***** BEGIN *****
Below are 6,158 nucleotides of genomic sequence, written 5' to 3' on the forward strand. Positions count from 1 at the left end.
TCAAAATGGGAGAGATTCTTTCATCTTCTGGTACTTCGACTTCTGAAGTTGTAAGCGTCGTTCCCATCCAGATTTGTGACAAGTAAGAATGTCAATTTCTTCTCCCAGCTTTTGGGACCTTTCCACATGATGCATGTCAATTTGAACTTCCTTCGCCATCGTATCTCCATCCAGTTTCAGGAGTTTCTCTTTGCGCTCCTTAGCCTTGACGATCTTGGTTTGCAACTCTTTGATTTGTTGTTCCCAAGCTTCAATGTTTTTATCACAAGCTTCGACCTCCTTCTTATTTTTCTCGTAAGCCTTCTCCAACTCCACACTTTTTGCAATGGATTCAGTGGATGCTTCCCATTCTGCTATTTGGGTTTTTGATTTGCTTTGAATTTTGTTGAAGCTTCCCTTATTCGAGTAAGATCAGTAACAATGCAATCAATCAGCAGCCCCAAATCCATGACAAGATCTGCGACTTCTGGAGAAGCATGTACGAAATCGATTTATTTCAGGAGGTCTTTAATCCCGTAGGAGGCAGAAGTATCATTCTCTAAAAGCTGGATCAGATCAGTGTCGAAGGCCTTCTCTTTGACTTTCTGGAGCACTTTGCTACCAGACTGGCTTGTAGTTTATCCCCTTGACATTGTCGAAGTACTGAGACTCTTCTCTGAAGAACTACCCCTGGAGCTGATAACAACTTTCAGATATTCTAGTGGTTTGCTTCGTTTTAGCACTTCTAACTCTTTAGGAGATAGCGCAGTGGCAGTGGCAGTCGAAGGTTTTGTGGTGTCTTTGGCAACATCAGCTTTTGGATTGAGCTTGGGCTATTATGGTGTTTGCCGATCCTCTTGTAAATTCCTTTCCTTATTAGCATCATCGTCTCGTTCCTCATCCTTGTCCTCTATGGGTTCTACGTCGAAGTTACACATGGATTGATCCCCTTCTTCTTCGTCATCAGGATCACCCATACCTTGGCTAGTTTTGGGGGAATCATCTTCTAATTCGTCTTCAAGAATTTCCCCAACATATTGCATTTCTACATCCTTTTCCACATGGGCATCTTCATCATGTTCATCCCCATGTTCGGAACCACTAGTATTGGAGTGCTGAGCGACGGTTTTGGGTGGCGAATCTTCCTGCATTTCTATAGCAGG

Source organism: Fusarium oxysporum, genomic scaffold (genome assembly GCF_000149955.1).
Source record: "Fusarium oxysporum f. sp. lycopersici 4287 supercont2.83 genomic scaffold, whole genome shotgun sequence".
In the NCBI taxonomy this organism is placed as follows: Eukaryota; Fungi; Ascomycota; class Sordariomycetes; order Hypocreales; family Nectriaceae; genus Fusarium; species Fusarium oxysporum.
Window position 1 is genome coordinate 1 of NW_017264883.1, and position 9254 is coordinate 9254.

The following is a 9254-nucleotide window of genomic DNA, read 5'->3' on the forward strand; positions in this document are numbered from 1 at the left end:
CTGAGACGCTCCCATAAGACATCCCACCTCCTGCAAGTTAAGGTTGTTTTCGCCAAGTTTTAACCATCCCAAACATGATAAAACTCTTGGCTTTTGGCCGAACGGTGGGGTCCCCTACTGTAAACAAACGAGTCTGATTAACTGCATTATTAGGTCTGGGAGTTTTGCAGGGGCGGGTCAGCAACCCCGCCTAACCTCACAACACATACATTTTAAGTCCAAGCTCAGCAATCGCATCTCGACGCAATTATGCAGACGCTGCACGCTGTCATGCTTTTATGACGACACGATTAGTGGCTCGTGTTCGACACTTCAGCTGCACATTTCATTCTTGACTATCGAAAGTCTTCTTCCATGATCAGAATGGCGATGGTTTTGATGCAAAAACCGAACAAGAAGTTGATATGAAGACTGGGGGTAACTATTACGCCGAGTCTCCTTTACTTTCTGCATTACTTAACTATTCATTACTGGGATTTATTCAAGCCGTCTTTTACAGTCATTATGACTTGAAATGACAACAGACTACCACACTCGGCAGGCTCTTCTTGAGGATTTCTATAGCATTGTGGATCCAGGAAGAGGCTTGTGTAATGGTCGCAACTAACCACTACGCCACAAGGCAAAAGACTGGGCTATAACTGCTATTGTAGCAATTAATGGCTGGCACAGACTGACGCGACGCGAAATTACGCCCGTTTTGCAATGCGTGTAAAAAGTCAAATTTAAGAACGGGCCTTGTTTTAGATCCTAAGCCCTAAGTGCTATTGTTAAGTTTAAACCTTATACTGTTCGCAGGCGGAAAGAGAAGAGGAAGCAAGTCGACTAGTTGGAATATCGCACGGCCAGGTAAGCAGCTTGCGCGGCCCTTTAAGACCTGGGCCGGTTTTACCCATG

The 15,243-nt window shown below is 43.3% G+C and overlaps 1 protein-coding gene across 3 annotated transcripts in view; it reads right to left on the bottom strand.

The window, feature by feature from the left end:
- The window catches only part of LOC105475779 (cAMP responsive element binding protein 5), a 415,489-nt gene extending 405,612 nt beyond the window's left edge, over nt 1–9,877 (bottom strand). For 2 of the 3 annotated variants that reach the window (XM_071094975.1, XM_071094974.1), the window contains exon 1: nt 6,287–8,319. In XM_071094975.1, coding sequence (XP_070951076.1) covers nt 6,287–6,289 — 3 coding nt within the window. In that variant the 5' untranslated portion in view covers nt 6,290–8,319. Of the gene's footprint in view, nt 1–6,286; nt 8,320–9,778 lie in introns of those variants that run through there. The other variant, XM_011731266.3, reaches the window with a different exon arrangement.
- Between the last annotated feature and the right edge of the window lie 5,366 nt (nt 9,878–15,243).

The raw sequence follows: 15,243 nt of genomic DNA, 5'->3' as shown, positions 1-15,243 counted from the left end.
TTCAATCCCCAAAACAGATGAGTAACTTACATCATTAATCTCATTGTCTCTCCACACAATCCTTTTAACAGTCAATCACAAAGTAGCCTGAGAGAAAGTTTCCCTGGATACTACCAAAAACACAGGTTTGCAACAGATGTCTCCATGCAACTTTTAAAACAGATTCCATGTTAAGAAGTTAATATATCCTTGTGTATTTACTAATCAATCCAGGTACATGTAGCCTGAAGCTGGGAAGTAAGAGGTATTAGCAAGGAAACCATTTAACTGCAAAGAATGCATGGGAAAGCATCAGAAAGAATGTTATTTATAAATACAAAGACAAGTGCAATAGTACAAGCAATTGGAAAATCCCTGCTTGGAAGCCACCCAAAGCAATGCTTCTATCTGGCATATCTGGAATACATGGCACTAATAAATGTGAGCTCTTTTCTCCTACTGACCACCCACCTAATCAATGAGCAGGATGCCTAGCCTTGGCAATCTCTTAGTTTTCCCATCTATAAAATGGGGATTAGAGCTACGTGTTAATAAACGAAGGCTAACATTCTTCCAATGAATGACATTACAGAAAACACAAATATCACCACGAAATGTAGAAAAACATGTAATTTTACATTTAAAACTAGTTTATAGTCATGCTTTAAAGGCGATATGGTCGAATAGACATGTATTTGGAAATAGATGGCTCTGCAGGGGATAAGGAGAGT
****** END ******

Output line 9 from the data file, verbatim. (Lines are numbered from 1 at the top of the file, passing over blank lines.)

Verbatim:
The 15,243-nt window shown below is 43.3% G+C and overlaps 1 protein-coding gene across 3 annotated transcripts in view; it reads right to left on the bottom strand.